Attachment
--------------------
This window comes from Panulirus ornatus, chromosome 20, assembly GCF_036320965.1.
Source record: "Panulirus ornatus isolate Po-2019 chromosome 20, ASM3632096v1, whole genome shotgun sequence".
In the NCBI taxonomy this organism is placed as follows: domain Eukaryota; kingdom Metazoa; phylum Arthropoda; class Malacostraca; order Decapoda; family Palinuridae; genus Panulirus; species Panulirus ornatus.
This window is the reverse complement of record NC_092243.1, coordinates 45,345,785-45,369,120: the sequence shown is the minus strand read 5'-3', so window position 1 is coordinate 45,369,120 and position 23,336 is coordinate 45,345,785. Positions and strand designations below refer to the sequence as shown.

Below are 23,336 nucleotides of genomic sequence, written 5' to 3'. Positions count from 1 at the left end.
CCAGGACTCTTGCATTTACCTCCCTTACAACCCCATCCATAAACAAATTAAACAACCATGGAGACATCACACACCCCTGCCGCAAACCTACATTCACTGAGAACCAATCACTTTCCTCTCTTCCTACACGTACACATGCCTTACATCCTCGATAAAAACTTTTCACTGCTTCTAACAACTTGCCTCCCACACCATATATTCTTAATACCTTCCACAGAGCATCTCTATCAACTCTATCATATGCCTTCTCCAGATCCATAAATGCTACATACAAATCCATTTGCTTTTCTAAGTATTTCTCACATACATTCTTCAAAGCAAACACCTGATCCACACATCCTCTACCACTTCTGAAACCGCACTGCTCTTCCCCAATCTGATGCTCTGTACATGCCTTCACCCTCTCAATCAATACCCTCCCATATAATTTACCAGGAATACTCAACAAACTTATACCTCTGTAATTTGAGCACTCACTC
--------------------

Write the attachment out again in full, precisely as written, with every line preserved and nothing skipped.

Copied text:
This window comes from Panulirus ornatus, chromosome 20, assembly GCF_036320965.1.
Source record: "Panulirus ornatus isolate Po-2019 chromosome 20, ASM3632096v1, whole genome shotgun sequence".
In the NCBI taxonomy this organism is placed as follows: domain Eukaryota; kingdom Metazoa; phylum Arthropoda; class Malacostraca; order Decapoda; family Palinuridae; genus Panulirus; species Panulirus ornatus.
This window is the reverse complement of record NC_092243.1, coordinates 45,345,785-45,369,120: the sequence shown is the minus strand read 5'-3', so window position 1 is coordinate 45,369,120 and position 23,336 is coordinate 45,345,785. Positions and strand designations below refer to the sequence as shown.

Below are 23,336 nucleotides of genomic sequence, written 5' to 3'. Positions count from 1 at the left end.
CCAGGACTCTTGCATTTACCTCCCTTACAACCCCATCCATAAACAAATTAAACAACCATGGAGACATCACACACCCCTGCCGCAAACCTACATTCACTGAGAACCAATCACTTTCCTCTCTTCCTACACGTACACATGCCTTACATCCTCGATAAAAACTTTTCACTGCTTCTAACAACTTGCCTCCCACACCATATATTCTTAATACCTTCCACAGAGCATCTCTATCAACTCTATCATATGCCTTCTCCAGATCCATAAATGCTACATACAAATCCATTTGCTTTTCTAAGTATTTCTCACATACATTCTTCAAAGCAAACACCTGATCCACACATCCTCTACCACTTCTGAAACCGCACTGCTCTTCCCCAATCTGATGCTCTGTACATGCCTTCACCCTCTCAATCAATACCCTCCCATATAATTTACCAGGAATACTCAACAAACTTATACCTCTGTAATTTGAGCACTCACTC